It’s become all too obvious that when there are controversies challenging APD policies and directives initiated by Chief Schultz, he’s seldom to be found to address those issues as, well, chief. In recent days, stories and allegations have surfaced regarding possible overpayment of retention bonuses to senior officers (our Eyes tell us that it is all but impossible to find any officers who has more than 19 years of experience within APD as so many are retiring as soon as possible). Our Eyes tell us these amounts are in excess of $500,000. Did Schultz receive this bonus? Where’s Schultz? Then there was a recent SWAT call-out where upon its initiation there was an officer involved shooting. This primary detail was omitted in APD’s press releases concerning the incident. Where’s Schultz? In the aftermath of the virtual destruction of the house SWAT softened and made entry on, APD and the City through its Criminal Nuisance Abatement Unit employed pressure upon the elderly owners to repair the house or face fines and penalties. Where’s Schultz? Over a year ago, there was the “Bringing Albuquerque Home” campaign to spend sparse public funds to survey and assist Albuquerque’s sizable homeless population to find residency. Now, APD promotes the arrest of homeless throughout the San Mateo and Downtown corridors. When asked about the sudden reversal in policy…again, Where’s Schultz?
However, we do notice when it comes time to lay blame on others or to boost himself, Chief Schultz cannot get in front of the cameras fast enough. In just a few weeks, one of Chief Schultz most public and controversial incidents will conclude. This case is the labor hearing involving former officer John Doyle. If you recall, Mr. Doyle was terminated by Chief Schultz (no DCOP Banks, it’s not the city of Albuquerque who terminated him) after a seemingly endless, and multiple, internal investigation stemming from Mr. Doyle and Mr. Woolever’s arrest of wanted violent fleeing felon, Nicholas Blume.
Initially, Chief Schultz said the force used by Mr. Doyle and Mr. Woolever was “of great concern.” Despite the fact that a chain of command of some of his most experienced officers had confirmed Mr. Doyle’s use of force as necessary, that it was consistent with training provided by APD’s police academy and it’s SOPs. While disturbing to the casual, and uninformed observer (and apparently the editors at the Albuquerque Journal), instead of backing his officers in their arrest of an armed, violent, resisting, and wanted felon, Chief Schultz “…immediately ordered a criminal investigation.” In the hours following Mr. Doyle’s final meeting with the chief, Chief Schultz grandstanded his termination of two officers who had apprehended one of APD’s most sought felons with minimal harm and under more dangerous circumstances where other officers have shot suspects. But knowing this, Chief Schultz oddly asserted it wasn’t what the officers did that led to their termination, it was what they didn’t do: search the subject. “The last thing they should do is turn their backs on the suspect,” Chief Schultz boasted to the Jeff Proctor of the Journal. We wonder if Chief Schultz watched the same video as everybody else? Prior to Mr. Woolever even getting his handcuffs out and on Blume, Doyle immediately stops his use of force. This cessation of force shows Mr. Doyle was in complete control and had a focused effort to do one thing: Assist Mr. Woolever in getting Blume in custody. Mr. Woolever then bolts from Blume and bends over in distress. At this point Mr. Doyle goes to check on his partner who appears winded from the experience of fighting with Blume. Mr. Doyle continues to check on his partner and then pats him on the back which somehow gets grotesquely twisted and promoted as a “belly-bump.” Mr. Doyle then goes back to Blume.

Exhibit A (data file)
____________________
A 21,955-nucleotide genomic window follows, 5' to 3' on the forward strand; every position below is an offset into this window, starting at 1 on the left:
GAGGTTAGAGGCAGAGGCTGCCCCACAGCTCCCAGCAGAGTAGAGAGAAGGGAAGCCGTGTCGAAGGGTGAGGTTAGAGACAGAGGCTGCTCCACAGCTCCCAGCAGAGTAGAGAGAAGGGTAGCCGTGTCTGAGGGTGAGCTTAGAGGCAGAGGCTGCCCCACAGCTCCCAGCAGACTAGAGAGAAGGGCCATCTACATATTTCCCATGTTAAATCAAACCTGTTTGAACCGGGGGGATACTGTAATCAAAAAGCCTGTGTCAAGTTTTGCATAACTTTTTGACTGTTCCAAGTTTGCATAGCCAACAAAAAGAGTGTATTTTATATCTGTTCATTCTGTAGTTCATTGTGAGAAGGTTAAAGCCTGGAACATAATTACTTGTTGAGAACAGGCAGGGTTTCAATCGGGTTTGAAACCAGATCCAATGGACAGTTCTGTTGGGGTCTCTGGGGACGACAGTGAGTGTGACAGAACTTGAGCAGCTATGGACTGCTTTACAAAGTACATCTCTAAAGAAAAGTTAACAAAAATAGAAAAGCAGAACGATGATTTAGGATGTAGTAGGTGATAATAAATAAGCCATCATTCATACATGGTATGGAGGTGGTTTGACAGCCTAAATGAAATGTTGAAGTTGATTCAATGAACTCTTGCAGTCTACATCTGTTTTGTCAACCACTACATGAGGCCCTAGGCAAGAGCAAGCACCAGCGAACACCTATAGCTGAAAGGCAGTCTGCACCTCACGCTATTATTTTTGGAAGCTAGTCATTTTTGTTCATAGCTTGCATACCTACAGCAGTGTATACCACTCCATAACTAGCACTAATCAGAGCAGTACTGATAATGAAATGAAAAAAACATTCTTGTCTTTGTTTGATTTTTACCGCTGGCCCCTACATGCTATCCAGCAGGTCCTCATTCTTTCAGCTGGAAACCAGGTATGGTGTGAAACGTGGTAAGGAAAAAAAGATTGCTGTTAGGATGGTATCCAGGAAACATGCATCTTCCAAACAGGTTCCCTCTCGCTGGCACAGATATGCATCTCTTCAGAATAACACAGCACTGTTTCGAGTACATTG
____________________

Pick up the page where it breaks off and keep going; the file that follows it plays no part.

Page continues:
Chief Schultz apparently forgot there is one occasion when you leave a suspect, and that is to render aid. In other words, that is to provide back up to your partner or a citizen in distress instead of remaining focused on a suspect. But the irony of all of this is that it was Mr. Doyle who obtained the video from the hotel’s surveillance system. It was Mr. Doyle who agreed to waive his constitutional rights in order to be transparent during the criminal investigation. Incidentally, it wasn’t APD’s Violent Crimes Unit that did the investigation, it was Sgt. Ryan Buckner from APD’s Intelligence Unit who had promoted the apprehension and violent nature of Blume in the first place.
However, as much as Chief Schultz wants to omit and forget things that reveal his role and his awareness of this and all of the other controversial events facing APD, one cannot dispute this fact. Chief Schultz knew about how badly Sgt. Buckner wanted to catch Blume, he knew Blume’s history, and in fact he congratulated Mr. Doyle and Mr. Woolever’s efforts as the memo below reveals.
How does Chief Schultz transgress from telling the officers, "Great Work" to "You're Fired!" Is Shultz acting "two-faced" or is this a political act?
Mr. Doyle’s labor hearing commences August 1 at the city’s administration hearing office (the old SID building on Randolph SE). Any and all officers are encouraged to attend this public hearing in support of two officers who did the right thing when it needed to be done.
Quote of the Day
Does this sound familiar? This is right from the dictionary and seems to describe Albuquerque, Berry and Schultz. Fascism (f ash ,izem) noun An authoritarian right wing system of government and/or social organization. (in general use) extreme right wing, authoritarian, chauvinistic and/or intolerant views or practices. Fascism tends to include a belief in the supremacy of one group over another, national, ethnic, especially social strata or monetarily; a contempt for democracy, an insistence on obedience to a powerful leader, and a strong demagogic approach. Compliments of one of our Eyes